Ask Bob Schumm about the key issues facing the city of Lawrence, and he'll talk about the need for the Horizon 2020 strategic land use plan, the Eastern Parkway and rezoning parts of downtown Lawrence.
But ask him how old his four children are, and Schumm has to call his wife, Sandra, to double-check.
Juggling his family, business and role as a city commissioner leaves Schumm with "a very compressed time schedule it's stressful."
That's why Schumm waited until days before the filing deadline before announcing he would run for his fourth term on the commission. He was elected to a two-year term in 1979, a four-year term in 1987 that included two years as mayor and another two-year term in 1991.
SOMETIMES name recognition helps an incumbent, sometimes not, Schumm said.
"After four or six years, when you make six or eight decisions a night you can't please everybody," he said. "After a period of 300 meetings, you've had the opportunity to vote against every single citizen in Lawrence at least once. So a new face looks like a better proposition."
This year's campaign appears to be one of the quietest, Schumm said.
"Property tax rates are down, buildings are going up, downtown is prospering, and city services are being developed in an appropriate fashion," he said.
The one issue that residents mention most frequently, Schumm said, is the need for another golf course.
BUT SCHUMM said he's not interested if the city has to provide a subsidy, although municipal golf courses elsewhere in Kansas have turned profits.
Lawrence also needs a "well-thought out plan for the next 25 years," Schumm said. He said he is in favor of the Horizon 2020 plan, but cautioned that it will have to represent the concerns of the entire community to be successful.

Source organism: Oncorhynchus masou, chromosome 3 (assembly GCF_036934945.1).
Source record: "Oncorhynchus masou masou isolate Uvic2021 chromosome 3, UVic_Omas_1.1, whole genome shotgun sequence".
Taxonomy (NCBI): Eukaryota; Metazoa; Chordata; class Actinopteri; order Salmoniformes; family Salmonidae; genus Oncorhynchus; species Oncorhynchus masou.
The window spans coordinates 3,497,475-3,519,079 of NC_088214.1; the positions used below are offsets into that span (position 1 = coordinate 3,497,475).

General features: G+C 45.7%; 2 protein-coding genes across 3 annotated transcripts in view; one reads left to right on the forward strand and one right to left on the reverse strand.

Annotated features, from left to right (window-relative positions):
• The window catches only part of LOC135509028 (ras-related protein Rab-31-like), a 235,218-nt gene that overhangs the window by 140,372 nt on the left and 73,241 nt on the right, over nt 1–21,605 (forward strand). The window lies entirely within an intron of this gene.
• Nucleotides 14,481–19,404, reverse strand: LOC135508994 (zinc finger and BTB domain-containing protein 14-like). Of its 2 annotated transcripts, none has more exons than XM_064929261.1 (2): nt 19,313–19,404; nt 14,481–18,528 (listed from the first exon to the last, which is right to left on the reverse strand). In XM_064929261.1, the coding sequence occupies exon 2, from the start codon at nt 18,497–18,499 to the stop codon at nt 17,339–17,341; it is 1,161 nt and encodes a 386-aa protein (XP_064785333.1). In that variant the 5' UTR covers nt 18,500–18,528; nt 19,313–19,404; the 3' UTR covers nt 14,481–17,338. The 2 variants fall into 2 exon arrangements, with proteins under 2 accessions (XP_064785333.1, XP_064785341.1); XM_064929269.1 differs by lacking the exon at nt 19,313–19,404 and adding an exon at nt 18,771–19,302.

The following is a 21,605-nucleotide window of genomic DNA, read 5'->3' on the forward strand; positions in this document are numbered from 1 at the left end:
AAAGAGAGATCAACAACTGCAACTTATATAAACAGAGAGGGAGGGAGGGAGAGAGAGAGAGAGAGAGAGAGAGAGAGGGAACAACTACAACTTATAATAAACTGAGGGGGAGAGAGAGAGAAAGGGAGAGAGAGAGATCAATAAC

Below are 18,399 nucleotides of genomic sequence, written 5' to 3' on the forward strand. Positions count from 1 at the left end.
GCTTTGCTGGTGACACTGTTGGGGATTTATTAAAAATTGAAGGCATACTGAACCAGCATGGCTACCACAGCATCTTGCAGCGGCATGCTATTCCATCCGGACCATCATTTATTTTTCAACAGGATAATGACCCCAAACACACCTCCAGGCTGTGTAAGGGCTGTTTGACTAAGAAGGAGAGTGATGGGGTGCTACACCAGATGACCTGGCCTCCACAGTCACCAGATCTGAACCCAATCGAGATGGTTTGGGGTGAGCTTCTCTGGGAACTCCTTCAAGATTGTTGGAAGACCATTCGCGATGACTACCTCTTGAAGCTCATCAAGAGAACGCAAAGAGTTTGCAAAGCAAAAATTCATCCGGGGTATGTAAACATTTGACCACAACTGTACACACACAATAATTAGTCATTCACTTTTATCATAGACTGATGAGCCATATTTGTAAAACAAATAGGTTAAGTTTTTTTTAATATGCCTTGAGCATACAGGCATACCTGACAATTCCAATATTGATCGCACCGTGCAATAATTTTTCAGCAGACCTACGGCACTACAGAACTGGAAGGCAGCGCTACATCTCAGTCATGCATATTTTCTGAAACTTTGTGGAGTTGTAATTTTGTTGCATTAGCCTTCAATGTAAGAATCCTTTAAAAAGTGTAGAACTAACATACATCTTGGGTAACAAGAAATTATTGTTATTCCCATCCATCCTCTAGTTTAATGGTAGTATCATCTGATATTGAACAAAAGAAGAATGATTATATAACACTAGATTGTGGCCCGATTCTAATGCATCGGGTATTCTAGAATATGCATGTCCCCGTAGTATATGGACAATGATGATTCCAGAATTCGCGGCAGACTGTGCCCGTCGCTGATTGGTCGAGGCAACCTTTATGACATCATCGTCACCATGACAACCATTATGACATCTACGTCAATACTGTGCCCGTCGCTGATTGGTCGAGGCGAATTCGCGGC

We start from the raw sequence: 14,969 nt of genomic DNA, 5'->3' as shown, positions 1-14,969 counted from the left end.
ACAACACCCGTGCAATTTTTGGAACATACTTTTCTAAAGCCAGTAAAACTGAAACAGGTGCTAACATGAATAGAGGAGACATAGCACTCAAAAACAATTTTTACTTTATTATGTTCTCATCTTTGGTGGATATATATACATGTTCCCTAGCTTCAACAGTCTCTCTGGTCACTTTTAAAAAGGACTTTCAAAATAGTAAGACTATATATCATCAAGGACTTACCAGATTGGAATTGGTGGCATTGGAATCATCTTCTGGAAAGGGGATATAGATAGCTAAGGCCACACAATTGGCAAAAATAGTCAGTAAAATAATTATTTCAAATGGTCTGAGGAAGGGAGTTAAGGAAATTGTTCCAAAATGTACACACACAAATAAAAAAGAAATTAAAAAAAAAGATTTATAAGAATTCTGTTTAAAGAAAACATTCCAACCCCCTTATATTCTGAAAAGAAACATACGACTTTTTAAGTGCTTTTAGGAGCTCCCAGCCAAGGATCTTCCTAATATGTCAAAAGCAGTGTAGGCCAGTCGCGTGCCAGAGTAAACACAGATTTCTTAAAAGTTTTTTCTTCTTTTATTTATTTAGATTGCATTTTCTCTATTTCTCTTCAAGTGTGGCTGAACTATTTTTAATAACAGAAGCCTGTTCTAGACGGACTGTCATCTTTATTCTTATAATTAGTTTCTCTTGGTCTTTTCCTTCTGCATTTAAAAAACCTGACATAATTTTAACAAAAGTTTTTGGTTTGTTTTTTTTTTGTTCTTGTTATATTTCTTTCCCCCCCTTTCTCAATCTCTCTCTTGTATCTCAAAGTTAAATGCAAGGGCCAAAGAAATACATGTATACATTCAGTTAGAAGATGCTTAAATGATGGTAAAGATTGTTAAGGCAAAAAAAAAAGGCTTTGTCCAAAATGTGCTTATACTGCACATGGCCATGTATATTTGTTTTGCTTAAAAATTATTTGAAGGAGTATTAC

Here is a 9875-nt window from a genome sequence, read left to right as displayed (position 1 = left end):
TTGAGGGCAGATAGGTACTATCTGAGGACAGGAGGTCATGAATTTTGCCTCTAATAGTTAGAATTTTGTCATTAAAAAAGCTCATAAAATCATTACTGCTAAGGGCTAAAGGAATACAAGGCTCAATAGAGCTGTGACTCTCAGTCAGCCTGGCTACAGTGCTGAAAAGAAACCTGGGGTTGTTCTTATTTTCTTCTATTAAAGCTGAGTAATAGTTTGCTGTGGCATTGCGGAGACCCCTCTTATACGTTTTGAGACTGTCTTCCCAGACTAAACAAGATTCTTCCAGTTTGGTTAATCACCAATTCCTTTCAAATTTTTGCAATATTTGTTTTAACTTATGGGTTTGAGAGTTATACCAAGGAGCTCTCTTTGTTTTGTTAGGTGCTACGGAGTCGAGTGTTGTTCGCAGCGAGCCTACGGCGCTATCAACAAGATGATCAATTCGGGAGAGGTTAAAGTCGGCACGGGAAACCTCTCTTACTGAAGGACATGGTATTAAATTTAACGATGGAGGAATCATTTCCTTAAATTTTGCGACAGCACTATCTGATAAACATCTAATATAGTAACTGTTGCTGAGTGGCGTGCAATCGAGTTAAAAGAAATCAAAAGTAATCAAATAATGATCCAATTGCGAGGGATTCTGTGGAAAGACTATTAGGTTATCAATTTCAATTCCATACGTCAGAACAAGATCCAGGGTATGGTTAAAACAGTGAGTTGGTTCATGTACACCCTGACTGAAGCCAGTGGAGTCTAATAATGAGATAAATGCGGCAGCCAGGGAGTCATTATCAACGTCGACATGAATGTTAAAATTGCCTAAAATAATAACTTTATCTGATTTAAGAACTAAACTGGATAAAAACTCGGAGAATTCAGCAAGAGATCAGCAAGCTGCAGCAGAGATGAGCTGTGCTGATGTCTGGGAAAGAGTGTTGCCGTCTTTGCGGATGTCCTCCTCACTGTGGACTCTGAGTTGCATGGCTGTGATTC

He also wants to work toward the completion of the Eastern Parkway.
"It will allow for greater unity between the city as a whole, allowing people in southeast and East Lawrence access to west Lawrence, and vice versa," he said. "It will give commercial interests on the east side of Lawrence and North Lawrence access to K-10, where they are significantly landlocked now from highway ingress and egress."
SCHUMM said he also will encourage rezoning eastern parts of downtown Lawrence.
"The eastern part of downtown is encumbered with a zone that is really not an appropriate downtown zone, it doesn't work very well," he said. "For the city to fulfill its long-term planning guide Plan '95 in my opinion, the zoning needs to be changed to encourage more density. . . . I'm not interested in expanding the existing (downtown) footprint, as we agree to it."
Schumm came to Lawrence in 1964 to attend Kansas University. After graduating in 1968 with a bachelor's degree in journalism, he entered the food-service business.
With the journalism degree "I learned how to write menus," he said.
KU has become a family tradition and is making a big dent in Schumm's checkbook. His wife, Sandra, is finishing her doctorate in Spanish, son Chris age 20, Sandra says is a junior and daughter Carolyn, 18, a freshman. Daughter Stephanie, 14, is a sophomore at Lawrence High School and Marguerite, 7, is in the first grade at St. Johns School.